SCUTTLEBUTT #223 -- November 23, 1998
MUMM 30 WORLDS
When Luca Bassani's SISSABELLA sailed to the starting line Friday morning
to begin the final day of racing at the 1998 Mumm 30 World Championships,
they were the only boat in the fleet that never dropped below a fourth
place in this series. But a 15th in the first, light air race of the day
changed their status, but the boat still lead the series.
In the final race, Bassani and his crew needed to sail clean and preserve
their winning points. They needed, as Bassani said, "to keep one eye on USA
48 [their closest competition], and keep one eye on the regatta." But, "We
did not have to come in first in the last race," said Bassani. They still
finished the final race in first place.
Winds for the series ranged from light, 5- to 7-knot breezes to 20- to
23-knot blows. And, in a region where tides are normally 7 to 8 feet,
playing the current was very much part of the game. -- Cynthia Goss
Final Results -- 1. SISSABELLA, Luca Bassani, Monte Carlo (26) 2. USA 48,
Ed Collins/Barry Allardice, West Dover, VT (42) 3. OFF THE GAUGE, Jack
LeFort, Stuart, FL (47) 4. USA 65, Michael Dressell/Al Hobart, Shelburne,
VT (59) 5. MENACE, James Dill, Jr. New Suffolk, NY (61) 6. SECTOR,
Francesco Iacono, Milan, ITALY (64) 7. CAPRICORNO JR., Allesandro del Bono,
Milan, ITALY (64) 8. MALINDA, Sodo Migliori/Mezzaroma, Rome, ITALY (72) 9.
TROUBLE, Garland/Keyworth/Shulman, Barrington, RI, (72) 10. STEADFAST, Fred
Sherratt Toronto, CANADA (75).
FRENCHMAN'S REEF INTERNATIONAL MATCH RACE
The St. Thomas Yacht Club and Team Caribbean, organizers of the Dec. 9-13
Marriott Frenchman's Reef International Match Race, announced the eight
skippers who will compete for the $25,000 prize purse. Included are six of
the top-ten ranked match racing sailors in the world and the winner of the
recent Whitbread Round the World Race. All eight are affiliated with
America's Cup teams that plan to challenge for sailing's most prestigious
trophy beginning next year in Auckland, New Zealand.
Heading the list of competitors next month in St. Thomas is the world's
number one and current World Champion Peter Gilmour. The Australian, who
is the designated skipper for the Japanese America's Cup Challenge, is the
only skipper to have won the World Championship two years in a row, having
won last year in Sweden and earlier this month in Japan.
Holding down the number two position in the world rankings is Chris Law of
Great Britain. Law returns as the defending champion of the Marriott
Frenchman's Reef International Match Race. This year he posted wins at
Spanish, Slovenia and Hoyal Royal Lymington evnts and was a finalist at the
CIGNA Knickerbocker Cup where he lost to Gilmour. He represents England's
Royal Dorset Yacht Club's challenge for the America's Cup.
St. Thomas native Peter Holmberg, number three in the rankings, was a
finalist in last year's event. He is the co-founder and skipper of Team
Caribbean, the U.S. Virgin Islands America's Cup Challenge. Holmberg
sailed to victories at this year's Congressional Cup, the St. Francis Match
Race and the Trofeo Challenge in Italy.
Gavin Brady, a New Zealander currently living in Annapolis, Maryland, is
the fourth ranked skipper in the world. Just 24 years-old, he has raised
his profile by winning the 1998 Ullman Cup in Norway, placing third at the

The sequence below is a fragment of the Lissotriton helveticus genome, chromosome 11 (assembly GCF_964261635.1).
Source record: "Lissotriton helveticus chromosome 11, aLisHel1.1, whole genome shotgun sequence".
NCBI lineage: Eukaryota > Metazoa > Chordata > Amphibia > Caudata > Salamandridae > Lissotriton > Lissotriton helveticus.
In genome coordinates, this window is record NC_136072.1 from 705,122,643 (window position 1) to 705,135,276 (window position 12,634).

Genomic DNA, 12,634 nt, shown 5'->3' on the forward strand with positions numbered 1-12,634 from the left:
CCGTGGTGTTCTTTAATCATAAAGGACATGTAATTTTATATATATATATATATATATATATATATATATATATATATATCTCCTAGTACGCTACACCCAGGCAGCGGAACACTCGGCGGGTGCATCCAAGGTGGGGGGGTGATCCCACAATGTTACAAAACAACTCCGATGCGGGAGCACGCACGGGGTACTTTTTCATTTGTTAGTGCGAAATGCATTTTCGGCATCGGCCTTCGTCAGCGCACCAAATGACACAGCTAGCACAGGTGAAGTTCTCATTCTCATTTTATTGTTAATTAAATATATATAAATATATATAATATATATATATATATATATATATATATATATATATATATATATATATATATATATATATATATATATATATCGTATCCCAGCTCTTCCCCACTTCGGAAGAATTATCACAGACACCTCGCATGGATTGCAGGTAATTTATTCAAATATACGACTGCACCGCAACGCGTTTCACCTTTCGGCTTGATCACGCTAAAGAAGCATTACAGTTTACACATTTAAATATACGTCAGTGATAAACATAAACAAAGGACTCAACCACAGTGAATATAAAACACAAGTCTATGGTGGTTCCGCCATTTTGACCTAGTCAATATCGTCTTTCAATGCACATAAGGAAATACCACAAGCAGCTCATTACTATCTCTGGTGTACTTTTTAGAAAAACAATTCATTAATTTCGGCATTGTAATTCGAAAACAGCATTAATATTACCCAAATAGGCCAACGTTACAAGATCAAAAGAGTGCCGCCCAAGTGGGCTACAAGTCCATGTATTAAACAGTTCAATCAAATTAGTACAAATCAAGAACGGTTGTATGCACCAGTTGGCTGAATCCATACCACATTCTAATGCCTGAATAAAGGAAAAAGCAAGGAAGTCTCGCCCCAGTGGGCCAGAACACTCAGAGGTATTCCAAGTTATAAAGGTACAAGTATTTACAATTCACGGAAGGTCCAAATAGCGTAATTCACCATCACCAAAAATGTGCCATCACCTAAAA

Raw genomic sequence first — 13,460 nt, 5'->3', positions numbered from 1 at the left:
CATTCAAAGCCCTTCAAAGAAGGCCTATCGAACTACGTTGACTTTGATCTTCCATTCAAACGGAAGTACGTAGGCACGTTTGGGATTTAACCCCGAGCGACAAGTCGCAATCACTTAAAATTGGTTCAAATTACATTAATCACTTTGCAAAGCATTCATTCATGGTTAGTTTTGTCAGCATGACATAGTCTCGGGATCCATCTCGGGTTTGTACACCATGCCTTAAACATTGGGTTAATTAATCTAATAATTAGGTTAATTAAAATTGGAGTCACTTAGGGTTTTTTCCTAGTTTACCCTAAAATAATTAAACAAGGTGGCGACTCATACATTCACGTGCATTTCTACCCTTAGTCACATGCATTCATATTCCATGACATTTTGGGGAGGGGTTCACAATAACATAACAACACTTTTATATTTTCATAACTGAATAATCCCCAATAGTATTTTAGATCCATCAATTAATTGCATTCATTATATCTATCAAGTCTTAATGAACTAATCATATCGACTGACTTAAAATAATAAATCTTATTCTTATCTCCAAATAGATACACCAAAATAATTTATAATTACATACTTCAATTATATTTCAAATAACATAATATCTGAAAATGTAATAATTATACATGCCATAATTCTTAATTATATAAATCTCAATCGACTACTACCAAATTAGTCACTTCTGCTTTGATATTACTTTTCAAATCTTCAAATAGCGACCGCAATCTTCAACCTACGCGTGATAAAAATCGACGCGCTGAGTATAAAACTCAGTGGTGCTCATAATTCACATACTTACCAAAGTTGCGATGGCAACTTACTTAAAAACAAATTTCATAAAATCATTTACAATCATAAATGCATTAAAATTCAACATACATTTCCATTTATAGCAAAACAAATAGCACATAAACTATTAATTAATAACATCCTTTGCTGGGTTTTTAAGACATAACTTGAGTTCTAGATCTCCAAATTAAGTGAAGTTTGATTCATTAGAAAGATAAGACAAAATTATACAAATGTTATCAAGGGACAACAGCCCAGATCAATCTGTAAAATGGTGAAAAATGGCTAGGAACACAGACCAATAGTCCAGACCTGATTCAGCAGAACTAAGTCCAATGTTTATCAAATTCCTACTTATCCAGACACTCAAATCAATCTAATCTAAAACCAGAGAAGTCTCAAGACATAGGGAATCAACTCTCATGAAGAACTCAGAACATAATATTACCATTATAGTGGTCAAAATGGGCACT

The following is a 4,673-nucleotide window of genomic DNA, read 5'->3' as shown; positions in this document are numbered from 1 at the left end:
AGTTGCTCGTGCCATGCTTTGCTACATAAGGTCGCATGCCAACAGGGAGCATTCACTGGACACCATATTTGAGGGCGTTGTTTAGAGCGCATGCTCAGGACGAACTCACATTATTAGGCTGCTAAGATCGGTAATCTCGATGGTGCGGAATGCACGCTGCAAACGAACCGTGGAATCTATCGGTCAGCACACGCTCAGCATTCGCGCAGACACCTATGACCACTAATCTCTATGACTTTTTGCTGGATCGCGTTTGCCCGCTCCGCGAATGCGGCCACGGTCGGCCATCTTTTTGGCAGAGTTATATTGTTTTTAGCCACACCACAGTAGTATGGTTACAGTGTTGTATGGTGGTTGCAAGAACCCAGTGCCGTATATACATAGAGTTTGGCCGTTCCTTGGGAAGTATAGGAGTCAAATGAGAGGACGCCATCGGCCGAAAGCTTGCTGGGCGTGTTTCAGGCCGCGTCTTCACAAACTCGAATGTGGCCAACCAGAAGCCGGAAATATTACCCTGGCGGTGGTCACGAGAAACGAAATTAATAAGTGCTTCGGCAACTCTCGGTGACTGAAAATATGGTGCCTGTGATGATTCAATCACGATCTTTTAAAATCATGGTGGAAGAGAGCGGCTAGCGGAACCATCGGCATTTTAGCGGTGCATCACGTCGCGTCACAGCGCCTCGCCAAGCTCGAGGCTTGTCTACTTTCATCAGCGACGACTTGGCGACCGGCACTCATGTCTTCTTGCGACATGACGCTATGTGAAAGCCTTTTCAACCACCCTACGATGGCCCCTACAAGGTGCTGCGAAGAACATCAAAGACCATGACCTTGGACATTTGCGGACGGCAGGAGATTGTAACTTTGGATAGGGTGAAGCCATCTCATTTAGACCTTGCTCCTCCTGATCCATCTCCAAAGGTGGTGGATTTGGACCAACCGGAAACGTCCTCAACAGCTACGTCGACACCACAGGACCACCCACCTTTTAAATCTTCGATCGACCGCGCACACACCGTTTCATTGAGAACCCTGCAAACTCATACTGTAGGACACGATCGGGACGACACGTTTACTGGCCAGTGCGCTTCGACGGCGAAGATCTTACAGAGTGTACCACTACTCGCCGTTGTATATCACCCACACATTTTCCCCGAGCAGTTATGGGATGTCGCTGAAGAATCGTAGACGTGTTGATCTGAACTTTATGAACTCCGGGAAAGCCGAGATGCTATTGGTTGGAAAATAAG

Hoya Royal Lymington Cup and helming Chessie Racing in the Whitbread Round
the World Race. He recently signed on with the America True America's Cup
syndicate in San Francisco.
At number five, Frenchman Bertrand Pace has climbed back into the top ten
after months of inactivity due to a broken arm. The designated skipper for
the Yaka Challenge, Pace has been involved with three French America's Cup
teams in the past, most recently as tactician in 1995.
Also from France, Luc Pillot is currently ranked tenth in the world. He
holds a gold medal from the 1988 Seoul Olympics in the 470 Class and has
won the French Match Racing Championship in 1994 and 1997, the Yava Trophy
in Russia in 1996 and 1997, and the Nations Cup Group B Qualifier in 1995.
Paul Cayard, the winner of the 1997/98 Whitbread Round the World Race, will
be in St. Thomas representing the America One Challenge for the America's
Cup. One of the best known and highest regarded sailors in the world,
Cayard has competed in four America's Cup competitions, six world
championships and countless international events.
Rounding out the field in St. Thomas is James Spithill, a 19 year-old
newcomer to the international match racing scene. Spithill has worked his
way up to the 66th position on the world rankings after beginning his
sailing career on windsurfers and dinghies. He is a member of the
Australia Challenge for the America's Cup. -- Gay Larsen
The official Web site of the event:
In January 1999 the world's best sailors, coaches and officials will
descend on Melbourne to contest one of the largest international sailing
events ever staged, the 1999 World Sailing Championships on Port Phillip.
With the support of the Victorian State Government, the Melbourne Major
Events Corporation and Tourism Victoria, the Victorian Yachting Council has
secured the rights to host the first concurrent conduct of 15 World
Championships, of which seven are country qualification events for the
Sydney 2000 Olympic Games.
The classes involved include the 49er, Laser, Laser Masters, Soling, Finn,
International Cadet, International 14, 470 (men and women) Mistral (men and
women) Europe (men and women) A Class, Tornado, and the Hobie 17 & 18:
-- 15 world championships
-- 55 countries
-- 1800 competitors
-- 1200 competitors boats
-- 150 officials
-- 900 volunteers
-- 9 host clubs
The sailing instructions are now available:
If you don't know what MDT stands for now, you will. Soon. Technically it
stands for Multi Directional Threading, but what is means is lighter,
stronger and sooo affordable. Ullman Sails have built more than 300 of
these Compound Sails with Stitchless Technology from fiber/film components
that address the loading patterns in a modern tri-radial. Check out the
Ullman Sails website to lean why they work and while you're there, get a
LETTERS TO THE CURMUDGEON
(Letters may be edited for space (250 words max) and clarity and anything
resembling a personal attack will quickly disappear!)
>> From Bruce Vandeventerre -- (Re: Skip Ely, pro/am, and motorcycle racing
vs. sailing) The main reason the AMA provides a tiered licensing system for